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Although it sounds far-fetched, an Australian court recently found that an unsent text message, created before the phone’s owner took his own life, was a valid last Will and Testament.
The court held that the text message, which included specific information about the deceased person’s financial assets and ended with the words “My Will” included enough information to show that he was aware of the nature and extent of his estate, and that he intended the message to be construed as a Will.
Would the ruling have been the same, had the deceased person been a resident of California? Let’s look at the requirements to create a valid Will in the state:
For a Will to be considered valid in California, it must be in writing, and must be signed by (or on behalf of) the person creating it. In the event someone else is signing on his or her behalf, it must be signed in his or her presence and at his or her direction. The Will signing also needs to be witnessed by two adults who both have to be physically present at the same time, and must understand that they are witnessing a Will signing.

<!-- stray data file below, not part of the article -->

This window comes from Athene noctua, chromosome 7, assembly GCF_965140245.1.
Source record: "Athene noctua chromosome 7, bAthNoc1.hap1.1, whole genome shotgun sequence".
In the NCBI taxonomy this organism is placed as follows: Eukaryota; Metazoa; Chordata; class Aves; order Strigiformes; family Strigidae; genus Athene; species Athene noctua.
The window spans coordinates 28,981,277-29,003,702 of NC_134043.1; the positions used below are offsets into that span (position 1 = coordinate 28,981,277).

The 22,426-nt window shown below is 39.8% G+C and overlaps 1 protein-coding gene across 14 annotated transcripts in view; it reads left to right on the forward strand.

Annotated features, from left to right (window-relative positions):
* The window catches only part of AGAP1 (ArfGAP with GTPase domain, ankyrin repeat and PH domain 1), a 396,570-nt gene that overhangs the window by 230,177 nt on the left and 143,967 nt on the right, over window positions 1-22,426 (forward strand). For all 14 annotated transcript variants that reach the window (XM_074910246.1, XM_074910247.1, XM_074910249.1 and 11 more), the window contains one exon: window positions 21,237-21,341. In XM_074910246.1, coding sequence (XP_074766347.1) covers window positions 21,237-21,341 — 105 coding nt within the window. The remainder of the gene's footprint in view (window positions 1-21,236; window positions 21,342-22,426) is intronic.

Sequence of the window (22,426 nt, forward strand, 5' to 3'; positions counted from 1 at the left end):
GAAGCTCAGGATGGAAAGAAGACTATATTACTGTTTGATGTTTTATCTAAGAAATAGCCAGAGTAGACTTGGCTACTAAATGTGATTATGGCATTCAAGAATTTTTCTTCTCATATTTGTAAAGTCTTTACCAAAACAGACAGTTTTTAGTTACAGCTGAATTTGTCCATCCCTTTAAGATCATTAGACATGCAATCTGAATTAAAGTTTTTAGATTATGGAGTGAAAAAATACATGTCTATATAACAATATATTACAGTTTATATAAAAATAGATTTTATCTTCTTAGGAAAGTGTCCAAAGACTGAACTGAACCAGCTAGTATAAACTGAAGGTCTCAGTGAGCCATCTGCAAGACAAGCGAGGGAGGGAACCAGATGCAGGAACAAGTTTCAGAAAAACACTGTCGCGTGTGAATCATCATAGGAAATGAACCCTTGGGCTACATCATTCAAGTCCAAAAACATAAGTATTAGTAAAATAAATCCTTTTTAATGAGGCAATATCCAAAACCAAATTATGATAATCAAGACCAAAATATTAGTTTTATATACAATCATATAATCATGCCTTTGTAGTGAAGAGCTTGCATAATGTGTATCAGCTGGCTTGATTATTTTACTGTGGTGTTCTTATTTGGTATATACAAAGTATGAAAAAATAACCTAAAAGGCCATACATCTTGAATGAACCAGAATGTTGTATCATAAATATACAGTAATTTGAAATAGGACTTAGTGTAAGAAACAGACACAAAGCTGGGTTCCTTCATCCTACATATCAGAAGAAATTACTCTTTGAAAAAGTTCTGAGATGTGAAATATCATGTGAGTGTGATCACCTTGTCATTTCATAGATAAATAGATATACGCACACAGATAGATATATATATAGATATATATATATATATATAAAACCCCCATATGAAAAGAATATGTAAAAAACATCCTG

However, several legal cases have introduced the “harmless error doctrine” in California, which says that if a Will was not witnessed by two people, it may still be valid if it can be shown by clear and convincing evidence that the person creating the will intended for it to be his or her Will.
To further complicate things, there is also a provision in California law that allows for “holographic Wills.” Although this sounds like the stuff of science fiction, a holographic Will is simply a will written in the handwriting of the person creating it, and signed by him/her. Holographic Wills do not need to be witnessed.
While it’s not 100% clear what the outcome would have been in California, had this case taken place here, relying on an unsent text message (or even a sent one, for that matter) is simply a bad idea.
You could avoid confusion by creating a Revocable Living Trust. When they are validly executed and properly funded, Trusts can eliminate the need for time-consuming and potentially costly probate court proceedings. The Trust agreement identifies one or more trustees who are empowered and charged with honoring your wishes for distribution of assets either shortly after your death, or over a longer period of time. Trusts can also be used for estate tax planning, to make charitable bequests, to protect inheritances for children from future creditors, including future divorcing spouses, and more.
Start the conversation now to ensure your estate plan meets all of the requirements to be valid in California, and to make sure your wishes are documented correctly.